Alex Overhiser is an acclaimed food photographer and author based in Indianapolis. He’s host of the food podcast Small Bites and founder of the recipe website A Couple Cooks. Featured from the TODAY Show to Bon Appetit, Alex is author of Pretty Simple Cooking, named one of the best vegetarian cookbooks by Epicurious.

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I will show you how to cut a pineapple three ways: spears, bite-sized chunks and a pineapple garnish.

I am glad that y’all are enjoying my other simple fruit prep tutorials. See also how to cut a watermelon and how to cut a cantaloupe. Y’all be sure and check those out too!

We love pineapple at our house! You can save so much money buying whole pineapples and cutting them up yourself. It is such a sweet and refreshing treat anytime, but especially in this summer heat.

How to peel a pineapple

First, cut off both ends. This will give you a flat, steady base to work with.

Sit your pineapple up on one of those cut ends, and carefully start cutting the tough exterior off in large strips, using a downward motion.

Keep rotating the pineapple until you have gotten the skin off. You can go back around and clean up any spots you missed.

How to cut a pineapple garnish

Complete only step one in the “how to peel” section above, cutting off both ends. Next, cut in the same direction as you did when removing the ends, cut a slice about 1/2 inch thick (peel and all).

Lay that slice down flat on the board. Divide it into quarters by using your knife to cut a giant T, right don the middle.

Then you want to create a little slit to help your garnish sit on a glass. Do this as shown below.

I just cut into the pointed end, about halfway up the slice. Once your drink of choice is ready, just slide your garnish onto the glass. That slit will help it fit just right. Voila! So pretty and festive.😍

How to cut a pineapple into bite-sized chunks

Complete all of the “how to peel” instructions above. With your fruit still sitting on that flat base, slice into quarters by making a T cut right down the middle.

Next, you can remove the core. This doesn’t have to be perfect. In fact, some people prefer to eat the core. I prefer to remove it, though.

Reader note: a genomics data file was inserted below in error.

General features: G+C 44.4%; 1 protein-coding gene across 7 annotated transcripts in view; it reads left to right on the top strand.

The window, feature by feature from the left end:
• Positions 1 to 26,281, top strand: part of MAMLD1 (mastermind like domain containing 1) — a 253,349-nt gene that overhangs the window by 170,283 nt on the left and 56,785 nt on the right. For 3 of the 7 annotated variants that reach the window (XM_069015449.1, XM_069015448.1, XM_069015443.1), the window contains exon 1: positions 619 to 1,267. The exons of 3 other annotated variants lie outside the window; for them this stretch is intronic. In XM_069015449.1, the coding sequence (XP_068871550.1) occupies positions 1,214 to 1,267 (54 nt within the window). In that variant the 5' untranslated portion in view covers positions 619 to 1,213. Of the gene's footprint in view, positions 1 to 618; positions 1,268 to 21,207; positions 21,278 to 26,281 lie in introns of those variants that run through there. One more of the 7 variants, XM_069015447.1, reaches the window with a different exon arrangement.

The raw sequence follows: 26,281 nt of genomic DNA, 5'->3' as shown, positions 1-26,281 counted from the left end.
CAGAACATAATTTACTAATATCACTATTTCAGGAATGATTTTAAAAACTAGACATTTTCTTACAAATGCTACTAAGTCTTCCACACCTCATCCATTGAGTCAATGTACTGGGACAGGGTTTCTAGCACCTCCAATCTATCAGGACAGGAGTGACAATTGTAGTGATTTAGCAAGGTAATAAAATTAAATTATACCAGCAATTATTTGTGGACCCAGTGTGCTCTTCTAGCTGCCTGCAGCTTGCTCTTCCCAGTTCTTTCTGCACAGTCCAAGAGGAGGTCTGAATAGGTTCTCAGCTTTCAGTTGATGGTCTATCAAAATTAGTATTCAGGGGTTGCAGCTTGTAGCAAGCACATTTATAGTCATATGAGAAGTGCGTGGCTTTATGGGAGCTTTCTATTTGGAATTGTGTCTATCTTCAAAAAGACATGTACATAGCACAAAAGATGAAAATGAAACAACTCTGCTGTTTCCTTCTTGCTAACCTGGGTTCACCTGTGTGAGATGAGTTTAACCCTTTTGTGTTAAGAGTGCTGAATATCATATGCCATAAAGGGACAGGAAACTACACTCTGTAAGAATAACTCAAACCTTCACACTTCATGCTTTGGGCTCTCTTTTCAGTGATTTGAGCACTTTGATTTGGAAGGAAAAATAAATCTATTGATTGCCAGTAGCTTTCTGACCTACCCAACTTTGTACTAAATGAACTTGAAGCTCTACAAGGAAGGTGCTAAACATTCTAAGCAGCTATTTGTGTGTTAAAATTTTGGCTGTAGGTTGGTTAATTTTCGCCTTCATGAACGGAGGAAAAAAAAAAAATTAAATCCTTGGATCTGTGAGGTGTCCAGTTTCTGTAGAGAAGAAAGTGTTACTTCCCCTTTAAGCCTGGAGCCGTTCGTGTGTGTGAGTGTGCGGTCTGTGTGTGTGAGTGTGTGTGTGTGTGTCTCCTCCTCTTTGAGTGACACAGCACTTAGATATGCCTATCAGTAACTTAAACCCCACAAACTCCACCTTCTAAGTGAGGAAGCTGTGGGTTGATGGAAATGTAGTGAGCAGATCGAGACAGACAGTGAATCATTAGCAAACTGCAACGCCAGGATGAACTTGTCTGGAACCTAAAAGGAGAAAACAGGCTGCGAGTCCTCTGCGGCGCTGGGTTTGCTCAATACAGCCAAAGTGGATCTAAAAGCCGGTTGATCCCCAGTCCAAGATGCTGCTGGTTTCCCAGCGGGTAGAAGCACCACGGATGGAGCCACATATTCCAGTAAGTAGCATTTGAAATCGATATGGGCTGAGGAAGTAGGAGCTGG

You are going to do this one section at a time. Leave the section sitting on that same flat base, and just cut off the pointed side (which was part of the center).

Repeat for the other three sections. Then, cut right down the middle of a section.

From there, I cut small slices in the opposite direction, making two rows of bite-sized chunks.

How to cut a pineapple into spears

Complete all “how to peel” steps above, plus the first two steps in the “how to cut bite-sized chunks” – cutting the T, and removing the core.

Take a section that has had the core removed, and put the flat side down, that is the side where the core was just removed. Cut it in half, lengthwise as shown below.

Next, divide each half in half again. It works best if you angle your knife toward the center, rather than cutting straight down.

Now you have pineapple spears, perfect for grilling, or serving as is.

Did you try this recipe? Give it a star rating. Pin it and share it if it looks good to you. And be sure and stay connected on social media!

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How to cut a pineapple (3 ways!)

I will show you how to cut a pineapple three ways: spears, bite-sized chunks and a pineapple garnish. (with step-by-step photos!)

Course Basics Cuisine American Keyword how to cut a pineapple Prep Time 5 minutes Cook Time 0 minutes Total Time 5 minutes Servings 8 servings Calories 57 kcal Author Marjorie @APinchOfHealthy

  • 1 pineapple whole
  1. First, cut off both ends. This will give you a flat, steady base to work with.

  2. Sit your pineapple up on one of those cut ends, and carefully start cutting the tough exterior off in large strips, using a downward motion.

  3. Keep rotating the pineapple and cutting strips in a downward motion until you have gotten the skin off.

  4. Go back around and clean up any spots you missed.

Cutting a pineapple garnish

  1. Complete only step one in the “how to peel” section above, cutting off both ends.

  2. Next, cut in the same direction as you did when removing the ends, cut a slice about 1/2 inch thick (peel and all).

  3. Lay that slice down flat on the board. Divide it into quarters by using your knife to cut a giant T, right don the middle.

  4. Then you want to create a little slit to help your garnish sit on a glass. Do this as shown in the photos above, cutting into the pointed end, about halfway up the slice..

  5. Slide the garnish onto a glass.

  1. Complete all of the “how to peel” instructions above.